My dad, only 65, has Alzheimer’s disease.

I am embarrassed to think about how unprepared I was when clients and their families faced dementia before my dad was sick. No continuing education course or industry regulation was comprehensive enough to help.

And, perhaps more importantly, I had never learned how crucial it is to give hope. Insecurity and confusion around money can end marriages, divide families and ruin estate plans. So it’s safe to say that families facing dementia need care in this area just as anyone else—if not more.

Advisors play a powerful role—they have the ability to dramatically improve the lives of those facing dementia. Of course, there are the usual tools, such as powers of attorney, trusted contacts, inviting beneficiaries to review meetings and planning for health costs. But the following three lessons were the most eye-opening for me.

1. Your client’s life is not over yet.

This may sound obvious, but it’s a point that can quickly get lost. My parents had these ideas of things they still wanted to do in retirement, but when my mom had to take the debit card and car keys away from my dad, a lot of time was spent focusing on what will not be after an Alzheimer’s disease diagnosis.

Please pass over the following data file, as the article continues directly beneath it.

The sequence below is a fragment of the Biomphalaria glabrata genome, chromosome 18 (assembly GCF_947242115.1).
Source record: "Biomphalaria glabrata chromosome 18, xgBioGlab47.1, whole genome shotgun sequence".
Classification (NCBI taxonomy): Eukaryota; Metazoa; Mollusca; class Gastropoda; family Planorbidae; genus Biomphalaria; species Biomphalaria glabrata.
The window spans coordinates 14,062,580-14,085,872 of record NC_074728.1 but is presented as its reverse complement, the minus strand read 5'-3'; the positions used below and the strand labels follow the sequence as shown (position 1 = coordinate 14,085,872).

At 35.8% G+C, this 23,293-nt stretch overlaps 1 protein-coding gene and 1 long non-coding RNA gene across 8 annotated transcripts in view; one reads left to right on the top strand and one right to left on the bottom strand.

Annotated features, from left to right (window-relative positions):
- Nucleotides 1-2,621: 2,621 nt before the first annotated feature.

No doubt, it’s tricky to approach conversations about the future. How do you bring up life insurance conversion options without being insensitive? How do you work on a budget and mention long-term care expenses?

Incorporate some positivity by reallocating resources to technology and lifestyle choices that enrich your clients’ lives. Maybe vacations aren’t in the picture, but other things like a good cell phone, in-home music or art lessons, meal subscription services that couples can do together, or hiring someone once a week to let the caretaker get some time off, are important. You can ask, “What are three to five things that might make your lives a bit easier or more enjoyable during the week?”

It is worth mentioning that any existing long-standing marital and family issues do anything but go away once someone is diagnosed with Alzheimer’s disease. In fact, fighting can get worse in the desperation for closure and forgiveness. One way you can show that there are still years ahead is thinking about budgeting for counseling. Support groups and professional help can drastically improve your clients’ quality of life.

2. Let your clients speak.

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